Three randomized trials have previously reported a progression-free survival (PFS) advantage for patients receiving thalidomide (T) maintenance post ASCT in MM. Two trials reported an overall survival (OS) advantage but the largest trial reported shows no OS advantage and in very high risk MM the use of T was deleterious. Recent trial reports demonstrate a PFS but not yet an OS advantage for patients receiving maintenance lenalidomide. We report results of NCIC CTG MY.10 which compared treatment with T (200 mg daily) and prednisone (50 mg alternate days) (T/P) until progression versus observation alone when used as maintenance therapy following ASCT. Importantly, OS was the 1ry endpoint of this study, 2ry endpoints were PFS, quality of life (QoL), toxicity, and the incidence of venous thromboembolism events (VTE).
Patients with MM who had ASCT within 1 year of beginning initial treatment for their disease. Patients were randomized 60–100 days post ASCT and had no other medical condition precluding long term use of T/P.
332 patients were enrolled. Median age was 58 years and the arms were balanced. Patients were stratified by age (<60 or >60), and CR status post transplant. Median follow up is 4 years. Only 14% of patients were in CR post transplant. 111 patients died (50 versus 61 in T/P vs. observation). The median OS was 5 years for observation, and has not yet been reached for T/P, however T/P maintenance therapy did not significantly prolong OS: p = 0.18, HR of maintenance vs. observation 0.77 (95% CI 0.53–1.13). The 4 year survival rate was 68% for T/P and 60% for observation. Age and response to transplant had no significant association with OS (p=0.21), while higher disease stage was associated with shorter OS (p=0.03). The median PFS was 28 months for T/P versus 17 months for observation: p<0.0001, HR of T/P vs. observation 0.56 (95% CI 0.43 – 0.73). The 4 year PFS rate was 32% for T/P treated patients versus 14% for patients on observation. At relapse, treatment by arm (T/P vs observation) included lenalidomide (39 vs 34%), T (13 vs 22%) or bortezomib (50 versus 46%).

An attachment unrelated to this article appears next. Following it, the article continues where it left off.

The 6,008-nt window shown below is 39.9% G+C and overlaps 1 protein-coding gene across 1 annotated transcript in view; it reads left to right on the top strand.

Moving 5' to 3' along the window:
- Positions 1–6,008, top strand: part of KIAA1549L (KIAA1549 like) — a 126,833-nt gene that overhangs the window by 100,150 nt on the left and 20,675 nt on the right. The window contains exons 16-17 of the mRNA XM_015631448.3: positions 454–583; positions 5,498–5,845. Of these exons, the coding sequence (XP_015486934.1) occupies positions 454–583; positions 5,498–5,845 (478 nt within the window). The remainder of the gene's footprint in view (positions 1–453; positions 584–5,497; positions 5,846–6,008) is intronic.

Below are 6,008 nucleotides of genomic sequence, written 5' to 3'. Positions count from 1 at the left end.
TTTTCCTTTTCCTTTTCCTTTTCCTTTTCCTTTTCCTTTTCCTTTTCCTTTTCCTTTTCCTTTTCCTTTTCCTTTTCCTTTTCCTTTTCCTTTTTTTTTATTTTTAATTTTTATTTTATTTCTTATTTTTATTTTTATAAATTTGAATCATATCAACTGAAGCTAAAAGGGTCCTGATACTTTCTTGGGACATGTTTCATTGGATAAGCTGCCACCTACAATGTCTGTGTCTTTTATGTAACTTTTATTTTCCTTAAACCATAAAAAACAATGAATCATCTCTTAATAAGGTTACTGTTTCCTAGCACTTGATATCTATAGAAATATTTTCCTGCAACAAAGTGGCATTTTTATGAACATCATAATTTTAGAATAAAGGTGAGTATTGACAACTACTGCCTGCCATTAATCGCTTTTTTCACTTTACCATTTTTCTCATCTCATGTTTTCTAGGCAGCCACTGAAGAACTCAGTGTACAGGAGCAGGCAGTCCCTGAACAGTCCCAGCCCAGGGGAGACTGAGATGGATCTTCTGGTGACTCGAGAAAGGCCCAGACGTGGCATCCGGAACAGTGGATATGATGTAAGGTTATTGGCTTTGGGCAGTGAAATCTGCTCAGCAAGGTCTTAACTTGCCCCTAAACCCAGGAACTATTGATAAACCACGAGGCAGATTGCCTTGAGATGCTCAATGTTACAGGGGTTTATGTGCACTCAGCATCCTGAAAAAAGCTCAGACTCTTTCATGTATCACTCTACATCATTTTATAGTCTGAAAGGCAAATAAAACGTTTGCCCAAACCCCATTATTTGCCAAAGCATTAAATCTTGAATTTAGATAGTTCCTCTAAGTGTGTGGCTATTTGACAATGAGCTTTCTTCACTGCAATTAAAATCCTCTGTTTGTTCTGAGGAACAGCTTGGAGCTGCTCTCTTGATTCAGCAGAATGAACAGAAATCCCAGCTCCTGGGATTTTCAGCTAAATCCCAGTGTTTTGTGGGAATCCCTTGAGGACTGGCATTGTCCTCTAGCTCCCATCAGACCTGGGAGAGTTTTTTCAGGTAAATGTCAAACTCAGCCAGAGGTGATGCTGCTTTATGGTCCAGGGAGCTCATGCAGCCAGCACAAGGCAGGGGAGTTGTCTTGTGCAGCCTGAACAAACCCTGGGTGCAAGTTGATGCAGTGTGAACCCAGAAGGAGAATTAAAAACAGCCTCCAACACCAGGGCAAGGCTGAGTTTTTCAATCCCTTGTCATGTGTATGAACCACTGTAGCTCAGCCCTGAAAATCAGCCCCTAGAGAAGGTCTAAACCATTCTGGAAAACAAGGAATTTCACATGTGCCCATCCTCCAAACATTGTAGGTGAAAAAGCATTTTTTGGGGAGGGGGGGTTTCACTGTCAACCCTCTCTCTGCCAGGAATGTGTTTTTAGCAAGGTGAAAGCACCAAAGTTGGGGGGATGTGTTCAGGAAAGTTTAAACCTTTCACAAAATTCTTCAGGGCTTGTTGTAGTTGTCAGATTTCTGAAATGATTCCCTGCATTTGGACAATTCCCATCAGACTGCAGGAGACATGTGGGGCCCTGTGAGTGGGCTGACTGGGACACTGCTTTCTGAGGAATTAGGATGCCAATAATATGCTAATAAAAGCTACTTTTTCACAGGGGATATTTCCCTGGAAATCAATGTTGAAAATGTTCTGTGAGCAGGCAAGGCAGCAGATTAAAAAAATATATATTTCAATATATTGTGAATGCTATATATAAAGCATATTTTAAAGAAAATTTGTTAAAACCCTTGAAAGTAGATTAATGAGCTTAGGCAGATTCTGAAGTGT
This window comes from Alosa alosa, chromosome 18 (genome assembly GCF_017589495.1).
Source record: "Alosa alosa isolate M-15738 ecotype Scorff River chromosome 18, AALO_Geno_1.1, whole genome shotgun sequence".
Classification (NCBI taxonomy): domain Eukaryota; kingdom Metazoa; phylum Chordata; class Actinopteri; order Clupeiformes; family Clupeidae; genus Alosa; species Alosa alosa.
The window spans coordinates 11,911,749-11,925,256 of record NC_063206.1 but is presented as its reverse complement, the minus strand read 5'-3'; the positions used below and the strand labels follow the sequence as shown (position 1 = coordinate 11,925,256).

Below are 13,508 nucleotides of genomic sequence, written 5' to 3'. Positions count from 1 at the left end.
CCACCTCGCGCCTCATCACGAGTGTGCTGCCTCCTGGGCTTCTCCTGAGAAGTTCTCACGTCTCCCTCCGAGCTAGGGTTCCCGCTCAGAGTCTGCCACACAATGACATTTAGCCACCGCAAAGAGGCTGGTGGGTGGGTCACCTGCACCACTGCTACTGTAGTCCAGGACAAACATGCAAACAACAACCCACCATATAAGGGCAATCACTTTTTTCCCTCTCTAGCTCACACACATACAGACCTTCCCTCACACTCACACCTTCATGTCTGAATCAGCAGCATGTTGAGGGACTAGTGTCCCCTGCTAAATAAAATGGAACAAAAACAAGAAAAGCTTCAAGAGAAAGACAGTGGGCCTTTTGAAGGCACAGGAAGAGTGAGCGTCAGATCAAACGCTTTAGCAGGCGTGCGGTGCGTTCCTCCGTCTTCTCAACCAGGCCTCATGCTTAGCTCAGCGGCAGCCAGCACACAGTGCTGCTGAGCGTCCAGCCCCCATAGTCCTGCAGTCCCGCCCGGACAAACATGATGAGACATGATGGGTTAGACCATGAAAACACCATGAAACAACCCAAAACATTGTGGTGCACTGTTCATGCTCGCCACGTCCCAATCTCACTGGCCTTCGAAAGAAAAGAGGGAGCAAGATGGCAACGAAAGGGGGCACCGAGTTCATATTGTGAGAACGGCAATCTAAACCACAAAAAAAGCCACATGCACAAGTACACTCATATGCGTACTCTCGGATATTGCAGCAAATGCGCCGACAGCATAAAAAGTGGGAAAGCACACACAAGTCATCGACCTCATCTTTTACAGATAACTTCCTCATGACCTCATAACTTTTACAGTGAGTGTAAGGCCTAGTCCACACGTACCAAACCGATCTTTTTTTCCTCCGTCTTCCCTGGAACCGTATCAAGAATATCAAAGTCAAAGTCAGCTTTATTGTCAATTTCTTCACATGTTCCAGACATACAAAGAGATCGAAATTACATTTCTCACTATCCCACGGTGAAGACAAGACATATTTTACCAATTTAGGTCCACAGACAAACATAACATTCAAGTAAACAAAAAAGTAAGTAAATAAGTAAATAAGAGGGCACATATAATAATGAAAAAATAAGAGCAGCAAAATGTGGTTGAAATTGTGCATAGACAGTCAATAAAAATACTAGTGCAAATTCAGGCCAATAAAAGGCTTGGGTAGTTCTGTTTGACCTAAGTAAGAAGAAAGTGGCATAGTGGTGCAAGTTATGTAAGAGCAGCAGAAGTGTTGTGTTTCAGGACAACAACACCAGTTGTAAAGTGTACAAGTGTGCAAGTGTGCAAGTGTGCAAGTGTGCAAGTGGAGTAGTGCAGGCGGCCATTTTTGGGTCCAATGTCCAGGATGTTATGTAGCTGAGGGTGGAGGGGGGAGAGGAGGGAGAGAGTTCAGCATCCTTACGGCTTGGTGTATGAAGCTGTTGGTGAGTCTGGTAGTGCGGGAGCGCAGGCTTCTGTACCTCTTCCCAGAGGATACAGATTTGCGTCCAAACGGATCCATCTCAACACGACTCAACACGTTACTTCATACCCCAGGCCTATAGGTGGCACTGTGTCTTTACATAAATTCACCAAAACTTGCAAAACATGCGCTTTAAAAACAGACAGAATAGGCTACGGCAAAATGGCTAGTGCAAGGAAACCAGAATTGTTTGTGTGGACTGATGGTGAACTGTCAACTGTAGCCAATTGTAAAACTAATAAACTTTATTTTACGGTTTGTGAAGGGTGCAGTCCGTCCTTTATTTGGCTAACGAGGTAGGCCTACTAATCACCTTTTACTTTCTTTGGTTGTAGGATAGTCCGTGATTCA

Non hematologic toxicities were seen in more patients with treatment (Grade 3: 92% T/P vs 49% observation, grade 4: 16% vs 7%). Common toxicities of all grades that were significantly higher in T/P treated patients included hyperglycemia, edema, hypertension, fatigue, Cushingoid appearance, constipation, mouth dryness, dyspepsia, anxiety, memory loss, sensory neuropathy, tremor, blurred vision, depressed consciousness, cataracts, dyspnea and bruising. 7% of patients on maintenance T/P developed a VTE in the absence of prophylaxis versus 0% on observation. NCIC CTG standardized response analysis was use to compare QoL data between the 2 treatment arms. Overall, patients on T/P had worse QoL specifically in physical (p=0.07), role (p=0.08), cognitive (p = 0.01) and global (p=0.06) domains, and worse symptoms with dyspnea (p = 0.0007), constipation (p<0.0001), thirst (p=0.003), swelling in leg (p=0.03), numbness (p=0.02), dry mouth (p<0.0001), and balance problems (p<0.0001). However, patients on T/P reported improvement in appetite (p 0.02), and sleep (p=0.04).
T/P maintenance did not improve overall survival, the primary objective of this trial, although a trend in favor of T/P was seen. In contrast, PFS was significantly improved in the T/P arm while toxicity was demonstrably increased and quality of life diminished.
Stewart:Millennium: Consultancy; Celgene: Honoraria. Trudel:Celgene: Honoraria. Bahlis:Celgene: Honoraria, Research Funding, Speakers Bureau. White:Celgene: Honoraria, Research Funding. Meyer:Celgene: Honoraria.
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